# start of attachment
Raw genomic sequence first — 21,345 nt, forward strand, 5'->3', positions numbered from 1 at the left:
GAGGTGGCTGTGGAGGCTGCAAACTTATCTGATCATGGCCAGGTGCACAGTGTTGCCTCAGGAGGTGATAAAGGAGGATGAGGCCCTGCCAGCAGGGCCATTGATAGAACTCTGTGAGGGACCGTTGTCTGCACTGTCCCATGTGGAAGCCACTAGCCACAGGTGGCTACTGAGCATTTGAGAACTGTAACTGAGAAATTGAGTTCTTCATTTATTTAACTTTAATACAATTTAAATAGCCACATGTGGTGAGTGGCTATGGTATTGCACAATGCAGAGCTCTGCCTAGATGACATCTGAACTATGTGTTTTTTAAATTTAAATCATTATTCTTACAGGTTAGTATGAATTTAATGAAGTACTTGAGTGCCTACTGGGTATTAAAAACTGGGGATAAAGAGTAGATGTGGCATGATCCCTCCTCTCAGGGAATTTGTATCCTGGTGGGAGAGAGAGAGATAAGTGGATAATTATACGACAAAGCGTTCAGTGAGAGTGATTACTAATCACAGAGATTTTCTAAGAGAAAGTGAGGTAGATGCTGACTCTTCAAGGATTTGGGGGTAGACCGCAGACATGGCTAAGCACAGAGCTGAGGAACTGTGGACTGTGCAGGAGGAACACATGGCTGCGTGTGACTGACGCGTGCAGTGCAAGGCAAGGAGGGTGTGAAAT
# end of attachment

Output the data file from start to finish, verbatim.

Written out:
Raw genomic sequence first — 21,345 nt, forward strand, 5'->3', positions numbered from 1 at the left:
GAGGTGGCTGTGGAGGCTGCAAACTTATCTGATCATGGCCAGGTGCACAGTGTTGCCTCAGGAGGTGATAAAGGAGGATGAGGCCCTGCCAGCAGGGCCATTGATAGAACTCTGTGAGGGACCGTTGTCTGCACTGTCCCATGTGGAAGCCACTAGCCACAGGTGGCTACTGAGCATTTGAGAACTGTAACTGAGAAATTGAGTTCTTCATTTATTTAACTTTAATACAATTTAAATAGCCACATGTGGTGAGTGGCTATGGTATTGCACAATGCAGAGCTCTGCCTAGATGACATCTGAACTATGTGTTTTTTAAATTTAAATCATTATTCTTACAGGTTAGTATGAATTTAATGAAGTACTTGAGTGCCTACTGGGTATTAAAAACTGGGGATAAAGAGTAGATGTGGCATGATCCCTCCTCTCAGGGAATTTGTATCCTGGTGGGAGAGAGAGAGATAAGTGGATAATTATACGACAAAGCGTTCAGTGAGAGTGATTACTAATCACAGAGATTTTCTAAGAGAAAGTGAGGTAGATGCTGACTCTTCAAGGATTTGGGGGTAGACCGCAGACATGGCTAAGCACAGAGCTGAGGAACTGTGGACTGTGCAGGAGGAACACATGGCTGCGTGTGACTGACGCGTGCAGTGCAAGGCAAGGAGGGTGTGAAAT